Norris v. SaueressigAnnotate this Case
717 P.2d 52 (1986)
104 N.M. 76
Joyce NORRIS, formerly Joyce Saueressig, Petitioner-Appellee, and Cross Appellant, v. Joe Stanley SAUERESSIG, Respondent-Appellant, and Cross Appellee.
Supreme Court of New Mexico.
April 8, 1986.
*53 Susan M. Conway, Robert D. Levy, Conway & Levy, P.A., Albuquerque, for petitioner-appellee, and cross-appellant.
Ann Steinmetz, Albuquerque, for respondent-appellant, and cross-appellee.OPINION
This case is before us pursuant to a writ of certiorari granted to review the opinion of the Court of Appeals.
The facts, law and result reached by the Court of Appeals are set forth in its opinion of December 12, 1985, 104 N.M. 85, 717 P.2d 61, and we direct that the Court of Appeals opinion be published with this opinion.
In its opinion, the Court of Appeals held that the rule established in LeClert v. LeClert, 80 N.M. 235, 453 P.2d 755 (1969) has been reinstated. We agree with the Court of Appeals but we write this opinion to clarify the application of LeClert.
In LeClert, we held that military retirement pay was community property. Our subsequent opinions concerning the community aspect of retirement pay were based on the LeClert rule. See, e.g., Copeland v. Copeland, 91 N.M. 409, 575 P.2d 99 (1978); Hughes v. Hughes, 91 N.M. 339, 573 P.2d 1194 (1978); Otto v. Otto, 80 N.M. 331, 455 P.2d 642 (1969). However, in 1981, the United States Supreme Court in McCarty v. McCarty, 453 U.S. 210, 101 S. Ct. 2728, 69 L. Ed. 2d 589 (1981) held that nondisability military retirement pay was not community property. In Espinda v. Espinda, 96 N.M. 712, 634 P.2d 1264 (1981), we held that McCarty effectively overruled LeClert and its progeny which held that military retirement pay was community property. In Whenry v. Whenry, 98 N.M. 737, 652 P.2d 1188 (1982), we refused to apply either McCarty or Espinda retroactively to those judgments based on LeClert which became final before McCarty.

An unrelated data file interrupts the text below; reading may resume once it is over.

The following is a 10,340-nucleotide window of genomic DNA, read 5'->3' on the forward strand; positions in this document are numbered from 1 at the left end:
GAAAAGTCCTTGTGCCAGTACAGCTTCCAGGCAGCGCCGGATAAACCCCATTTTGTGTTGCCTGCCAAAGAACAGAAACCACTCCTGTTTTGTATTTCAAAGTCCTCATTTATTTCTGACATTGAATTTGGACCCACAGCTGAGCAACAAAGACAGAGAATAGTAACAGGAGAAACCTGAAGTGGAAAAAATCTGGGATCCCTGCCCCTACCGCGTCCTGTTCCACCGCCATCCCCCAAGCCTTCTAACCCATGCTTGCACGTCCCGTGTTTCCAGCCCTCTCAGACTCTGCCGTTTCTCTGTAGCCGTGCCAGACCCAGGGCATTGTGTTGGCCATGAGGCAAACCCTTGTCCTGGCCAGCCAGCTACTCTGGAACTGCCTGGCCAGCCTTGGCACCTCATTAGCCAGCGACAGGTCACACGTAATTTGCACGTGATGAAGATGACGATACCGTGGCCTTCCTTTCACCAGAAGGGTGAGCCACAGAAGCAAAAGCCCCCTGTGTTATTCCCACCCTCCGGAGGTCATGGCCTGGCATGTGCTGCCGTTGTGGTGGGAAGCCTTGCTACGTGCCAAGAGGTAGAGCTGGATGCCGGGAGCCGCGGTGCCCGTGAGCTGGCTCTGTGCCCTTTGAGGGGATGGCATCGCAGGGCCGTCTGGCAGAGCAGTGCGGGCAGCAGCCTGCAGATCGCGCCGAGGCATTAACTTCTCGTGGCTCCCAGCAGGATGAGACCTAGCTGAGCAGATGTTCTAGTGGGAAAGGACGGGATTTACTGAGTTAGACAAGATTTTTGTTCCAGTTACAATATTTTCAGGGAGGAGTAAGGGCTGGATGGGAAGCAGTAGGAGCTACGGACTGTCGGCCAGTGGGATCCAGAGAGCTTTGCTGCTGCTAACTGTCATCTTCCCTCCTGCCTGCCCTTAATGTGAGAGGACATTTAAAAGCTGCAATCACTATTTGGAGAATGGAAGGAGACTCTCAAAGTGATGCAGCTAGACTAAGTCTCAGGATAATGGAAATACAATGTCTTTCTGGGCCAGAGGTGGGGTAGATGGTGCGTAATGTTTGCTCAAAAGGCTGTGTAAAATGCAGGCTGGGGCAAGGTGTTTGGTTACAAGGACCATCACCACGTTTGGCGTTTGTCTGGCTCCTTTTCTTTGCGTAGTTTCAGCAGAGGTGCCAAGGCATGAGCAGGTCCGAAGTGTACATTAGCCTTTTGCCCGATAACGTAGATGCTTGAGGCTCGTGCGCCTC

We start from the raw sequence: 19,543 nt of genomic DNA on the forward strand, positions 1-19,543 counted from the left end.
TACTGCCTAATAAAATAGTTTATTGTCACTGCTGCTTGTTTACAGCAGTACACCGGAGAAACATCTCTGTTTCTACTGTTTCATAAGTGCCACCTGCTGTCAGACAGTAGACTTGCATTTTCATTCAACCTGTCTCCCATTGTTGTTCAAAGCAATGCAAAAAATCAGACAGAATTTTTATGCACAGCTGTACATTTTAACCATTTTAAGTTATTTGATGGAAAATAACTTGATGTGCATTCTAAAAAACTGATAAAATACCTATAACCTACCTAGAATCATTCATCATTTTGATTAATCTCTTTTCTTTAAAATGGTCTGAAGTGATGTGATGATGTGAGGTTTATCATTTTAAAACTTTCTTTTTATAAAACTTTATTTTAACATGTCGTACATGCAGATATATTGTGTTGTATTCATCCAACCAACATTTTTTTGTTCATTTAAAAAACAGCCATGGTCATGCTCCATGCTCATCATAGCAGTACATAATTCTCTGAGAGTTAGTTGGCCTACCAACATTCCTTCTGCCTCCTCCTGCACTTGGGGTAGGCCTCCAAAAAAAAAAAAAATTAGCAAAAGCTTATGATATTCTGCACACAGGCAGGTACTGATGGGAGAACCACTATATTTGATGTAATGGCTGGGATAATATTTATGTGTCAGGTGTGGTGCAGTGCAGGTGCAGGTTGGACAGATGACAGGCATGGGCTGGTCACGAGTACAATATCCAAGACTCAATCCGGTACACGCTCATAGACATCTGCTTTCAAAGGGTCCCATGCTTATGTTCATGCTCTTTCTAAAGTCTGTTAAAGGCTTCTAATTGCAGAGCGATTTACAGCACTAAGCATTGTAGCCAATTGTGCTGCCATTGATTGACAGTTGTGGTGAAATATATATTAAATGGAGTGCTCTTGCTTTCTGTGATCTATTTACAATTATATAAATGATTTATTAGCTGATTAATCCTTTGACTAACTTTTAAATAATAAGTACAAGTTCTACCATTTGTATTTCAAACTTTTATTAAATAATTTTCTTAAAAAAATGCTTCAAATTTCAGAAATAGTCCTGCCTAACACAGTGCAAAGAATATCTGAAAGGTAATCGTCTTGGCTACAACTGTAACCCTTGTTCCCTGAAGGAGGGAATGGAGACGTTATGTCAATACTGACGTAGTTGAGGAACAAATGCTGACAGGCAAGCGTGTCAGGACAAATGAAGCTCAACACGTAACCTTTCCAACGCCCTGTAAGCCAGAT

In 1982, Congress enacted the Uniformed Services Former Spouses' Protection Act. 10 U.S.C. § 1408 (1982). Section 1408(c)(1) permits the states to treat military disposable retirement or retainer pay either as separate or community property after June 25, 1981. Several months later, in Walentowski v. Walentowski, 100 N.M. 484, 672 P.2d 657 (1983), we held that the Uniformed Services Former Spouses' Protection Act applied retroactively to the date of the McCarty decision of June 26, 1981. We also reinstated "the law as it was under LeClert." Id. at 486, 672 P.2d at 659. See also Koppenhaver v. Koppenhaver, 101 N.M. 105, 678 P.2d 1180 (Ct.App.), cert. denied, 101 N.M. 11, 677 P.2d 624 (1984).
The Court of Appeals concluded that LeClert, which was decided in 1969, does not apply to this case because petitioner's decree of dissolution of marriage was entered in 1965. This result is correct. The Court of Appeals further concluded that reinstating LeClert must have the effect of preserving the final judgments entered pursuant to the rule established in LeClert. This result is also correct.
*54 We have previously held, and now reaffirm that: (1) the LeClert rule that military retirement pay is community property has been reinstated in New Mexico, and applies to those final judgments entered prior to the McCarty decision; and (2) that the Uniform Services Former Spouses' Protection Act applies retroactively only to judgments which were final after the announcement of the McCarty opinion on June 26, 1981.